Road to Wall Street gets realignment
Road to Wall Street, which has helped to prepare Rutgers students for internships at some of Wall Street’s biggest investment banking firms, is being embedded into Rutgers Business School.
The move is designed to enhance the eight-year-old program by bringing students closer to business school faculty, alumni and career advisers who can leverage their experience and their relationships with Wall Street firms.
“Our ambition is to bring Road to Wall Street to the next level,” said Rutgers Business School Dean Lei Lei. “The resources of Rutgers Business School will fortify Road to Wall Street and its ability to provide high-performing students with the knowledge, skills and connections necessary to get high-paying jobs with the world’s leading investment banks.”
In January, Road to Wall Street was moved from Rutgers University’s Office of Career Services. The program, which typically limits its classes to 50 sophomores each year, has focused on pairing students with mentors and helping them to gain work experience through internships on Wall Street. More recently, the program also began teaching financial modeling to provide students with specialized skills required by investment banks.
Now, Rutgers Business School plans to elevate Road to Wall Street into a new center of excellence.
Finance professor Ben Sopranzetti, one of the forces that helped to build Road to Wall Street, said the ambition is to make it more than a mentor program.
“We want to create an ecosystem within Rutgers Business School to increase awareness on Wall Street about the quality of our students,” he said. “The ecosystem would engage and empower alumni, get students jobs, create a spirit of philanthropy and increase the prestige of Rutgers Business School.”
Ken Freeman, who has been teaching a mandatory financial modeling course within the Road to Wall Street program, will serve as director. Freeman brings rich, real-world experience to the program. After graduating from Rutgers Business School in 2003, he worked in investment banking for three years and spent five years working for a hedge fund.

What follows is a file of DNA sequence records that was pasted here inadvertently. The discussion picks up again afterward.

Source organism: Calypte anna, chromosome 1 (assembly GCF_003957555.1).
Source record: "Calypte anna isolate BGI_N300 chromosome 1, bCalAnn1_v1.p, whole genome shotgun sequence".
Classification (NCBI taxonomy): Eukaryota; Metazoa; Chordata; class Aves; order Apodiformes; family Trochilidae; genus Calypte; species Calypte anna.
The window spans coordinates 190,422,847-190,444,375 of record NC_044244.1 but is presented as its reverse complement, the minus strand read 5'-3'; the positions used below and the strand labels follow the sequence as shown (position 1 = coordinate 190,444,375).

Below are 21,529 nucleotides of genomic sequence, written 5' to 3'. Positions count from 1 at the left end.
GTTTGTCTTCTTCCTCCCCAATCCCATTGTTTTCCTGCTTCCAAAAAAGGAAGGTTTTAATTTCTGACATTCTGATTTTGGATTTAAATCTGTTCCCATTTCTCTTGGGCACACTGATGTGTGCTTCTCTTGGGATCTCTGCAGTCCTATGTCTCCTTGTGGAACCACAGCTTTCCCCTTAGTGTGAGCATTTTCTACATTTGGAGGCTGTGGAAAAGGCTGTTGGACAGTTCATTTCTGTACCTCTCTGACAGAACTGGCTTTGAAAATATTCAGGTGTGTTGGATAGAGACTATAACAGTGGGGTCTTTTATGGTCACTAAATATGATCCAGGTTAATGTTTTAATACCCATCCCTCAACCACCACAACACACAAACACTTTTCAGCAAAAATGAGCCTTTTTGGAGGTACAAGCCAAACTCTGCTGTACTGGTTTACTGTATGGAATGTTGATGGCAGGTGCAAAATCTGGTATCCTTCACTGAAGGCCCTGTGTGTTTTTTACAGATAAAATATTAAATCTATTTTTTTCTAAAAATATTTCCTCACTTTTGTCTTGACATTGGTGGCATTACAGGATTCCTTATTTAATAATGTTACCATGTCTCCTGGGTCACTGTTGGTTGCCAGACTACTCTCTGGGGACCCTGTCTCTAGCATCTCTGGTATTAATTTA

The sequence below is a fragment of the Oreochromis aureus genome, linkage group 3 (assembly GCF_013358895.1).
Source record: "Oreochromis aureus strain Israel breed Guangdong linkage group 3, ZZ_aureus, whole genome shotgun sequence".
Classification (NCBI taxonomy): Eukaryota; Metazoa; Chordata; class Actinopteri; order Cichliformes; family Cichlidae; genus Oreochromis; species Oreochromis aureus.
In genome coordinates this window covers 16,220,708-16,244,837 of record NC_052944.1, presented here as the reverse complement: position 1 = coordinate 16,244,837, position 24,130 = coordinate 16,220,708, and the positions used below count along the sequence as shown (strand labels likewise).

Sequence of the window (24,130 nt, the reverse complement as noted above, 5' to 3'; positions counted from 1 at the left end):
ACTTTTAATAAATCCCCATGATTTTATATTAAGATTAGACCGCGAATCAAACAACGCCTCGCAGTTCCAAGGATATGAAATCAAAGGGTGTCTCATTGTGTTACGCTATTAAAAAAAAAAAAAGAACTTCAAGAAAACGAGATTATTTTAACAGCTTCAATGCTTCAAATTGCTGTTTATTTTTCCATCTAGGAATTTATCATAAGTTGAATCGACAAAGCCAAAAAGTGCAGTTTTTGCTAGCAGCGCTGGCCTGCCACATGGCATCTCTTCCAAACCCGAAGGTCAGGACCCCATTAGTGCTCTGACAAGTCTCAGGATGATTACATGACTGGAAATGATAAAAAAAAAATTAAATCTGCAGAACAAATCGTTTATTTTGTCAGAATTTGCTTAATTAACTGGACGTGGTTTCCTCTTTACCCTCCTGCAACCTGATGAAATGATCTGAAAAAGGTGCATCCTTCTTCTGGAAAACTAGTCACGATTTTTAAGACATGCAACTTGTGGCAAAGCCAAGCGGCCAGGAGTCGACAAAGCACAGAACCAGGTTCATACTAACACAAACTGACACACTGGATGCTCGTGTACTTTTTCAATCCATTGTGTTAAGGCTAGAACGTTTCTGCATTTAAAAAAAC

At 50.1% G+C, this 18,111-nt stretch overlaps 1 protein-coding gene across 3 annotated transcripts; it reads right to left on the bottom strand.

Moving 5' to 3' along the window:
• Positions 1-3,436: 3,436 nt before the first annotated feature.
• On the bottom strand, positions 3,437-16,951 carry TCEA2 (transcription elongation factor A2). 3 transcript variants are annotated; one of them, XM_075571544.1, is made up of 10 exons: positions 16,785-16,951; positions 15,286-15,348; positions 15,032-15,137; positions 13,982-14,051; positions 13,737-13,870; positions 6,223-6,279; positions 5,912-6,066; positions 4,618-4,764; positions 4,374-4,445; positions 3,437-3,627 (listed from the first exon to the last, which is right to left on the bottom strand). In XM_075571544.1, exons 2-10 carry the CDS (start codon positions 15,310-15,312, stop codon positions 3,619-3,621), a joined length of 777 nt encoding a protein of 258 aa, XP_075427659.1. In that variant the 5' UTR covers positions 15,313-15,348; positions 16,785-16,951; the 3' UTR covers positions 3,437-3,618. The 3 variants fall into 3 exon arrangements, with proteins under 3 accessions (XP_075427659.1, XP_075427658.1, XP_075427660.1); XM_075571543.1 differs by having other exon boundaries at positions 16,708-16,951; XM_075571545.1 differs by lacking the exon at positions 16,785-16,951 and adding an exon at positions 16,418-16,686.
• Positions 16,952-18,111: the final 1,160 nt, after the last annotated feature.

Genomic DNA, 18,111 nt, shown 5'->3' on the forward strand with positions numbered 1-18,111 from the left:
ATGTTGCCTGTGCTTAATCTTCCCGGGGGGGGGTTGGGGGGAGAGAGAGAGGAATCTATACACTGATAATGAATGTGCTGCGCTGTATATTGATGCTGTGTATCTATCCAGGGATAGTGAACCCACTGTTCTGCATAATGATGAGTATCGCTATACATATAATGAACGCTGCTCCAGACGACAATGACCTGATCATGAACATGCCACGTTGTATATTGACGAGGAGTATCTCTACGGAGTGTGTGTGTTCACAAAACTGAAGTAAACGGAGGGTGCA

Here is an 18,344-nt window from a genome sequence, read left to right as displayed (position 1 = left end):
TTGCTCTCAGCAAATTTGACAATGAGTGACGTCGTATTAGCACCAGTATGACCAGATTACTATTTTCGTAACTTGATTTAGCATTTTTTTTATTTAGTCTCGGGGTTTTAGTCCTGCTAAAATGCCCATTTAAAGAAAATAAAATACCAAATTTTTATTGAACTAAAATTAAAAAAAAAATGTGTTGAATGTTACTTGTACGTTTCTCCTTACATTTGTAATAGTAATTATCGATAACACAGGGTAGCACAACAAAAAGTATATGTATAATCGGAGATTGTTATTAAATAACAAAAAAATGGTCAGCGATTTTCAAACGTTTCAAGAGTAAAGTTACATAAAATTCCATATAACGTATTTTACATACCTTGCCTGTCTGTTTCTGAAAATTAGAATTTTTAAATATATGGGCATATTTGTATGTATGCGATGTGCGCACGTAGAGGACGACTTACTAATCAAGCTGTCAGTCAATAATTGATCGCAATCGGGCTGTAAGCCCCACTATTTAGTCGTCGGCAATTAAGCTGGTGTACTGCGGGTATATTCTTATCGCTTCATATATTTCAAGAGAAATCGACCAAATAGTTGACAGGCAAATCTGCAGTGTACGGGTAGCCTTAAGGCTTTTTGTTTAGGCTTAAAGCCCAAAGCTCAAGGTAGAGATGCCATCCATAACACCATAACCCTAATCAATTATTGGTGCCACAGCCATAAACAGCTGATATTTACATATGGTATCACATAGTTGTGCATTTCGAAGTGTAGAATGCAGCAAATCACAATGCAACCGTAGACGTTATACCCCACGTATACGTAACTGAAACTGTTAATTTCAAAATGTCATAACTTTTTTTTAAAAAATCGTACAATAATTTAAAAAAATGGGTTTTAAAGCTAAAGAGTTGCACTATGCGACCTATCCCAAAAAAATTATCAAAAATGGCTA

One of Freeman’s first goals is to expand participation, with a focus on attracting more computer science and math students and bringing more underrepresented groups, including female, Black and Latino students, into Road to Wall Street. “Rutgers is one of the most diverse schools in the country,” he said. “We want that diversity to be represented in the program.”
Freeman also hopes to tap deeper into Rutgers Business School’s alumni network and recent graduates of Road to Wall Street to increase the number of mentors working with students. “The people we have are great, but there are more out there,” he said.
Eventually, it is the vision of Rutgers Business School to add more specialized courses and to create regular programming, including networking events, to keep students who go through the program more closely connected with it after they graduate.
Mike Dirla, a second year analyst at Credit Suisse who graduated from Rutgers Business School in 2017, described Rutgers Business School’s new ownership of Road to Wall Street as “great news.”
“It’s where it belongs,” Dirla said.
Through Road to Wall Street and Little Investment Bankers of Rutgers, a student club started in 1994, Dirla built his own valuable network, which included RBS alumnus Joseph Gasparro, a vice president of investment banking at Credit Suisse. Gasparro helped to bring Dirla into the bank.
With direct ties to Rutgers Business School, Dirla said Road to Wall Street will become “more meaningful.”
“Once you start getting enough people on the street, alumni can bang the table at these firms to help people in,” he said.
The longer term plans for enhancing and growing Road to Wall Street within Rutgers Business School are tied to a $10 million endowment fund-raising goal to help pay for administrative resources, additional instructors and other operational resources, including market data products, site visits, leadership-style assessments, and an emergency fund to provide short-term aid for students in need of interview apparel and transportation. The funds will ensure that Road to Wall Street can compete with similar programs at Ivy League schools and prepare more Rutgers students to be finance industry leaders.
Those who invest $25,000 or more over five years will be invited to join the Road to Wall Street Circle of Investors. In recognition of their generosity, these investors will receive benefits that include student mentoring and guest lecturing opportunities, invitations to events, exclusive gifts, and naming opportunities. Interested in learning more or investing in the program, please contact Rich Knupp, Associate Dean for Advancement, at email@example.com or 609-703-2680.
Photo credit: Getty Images
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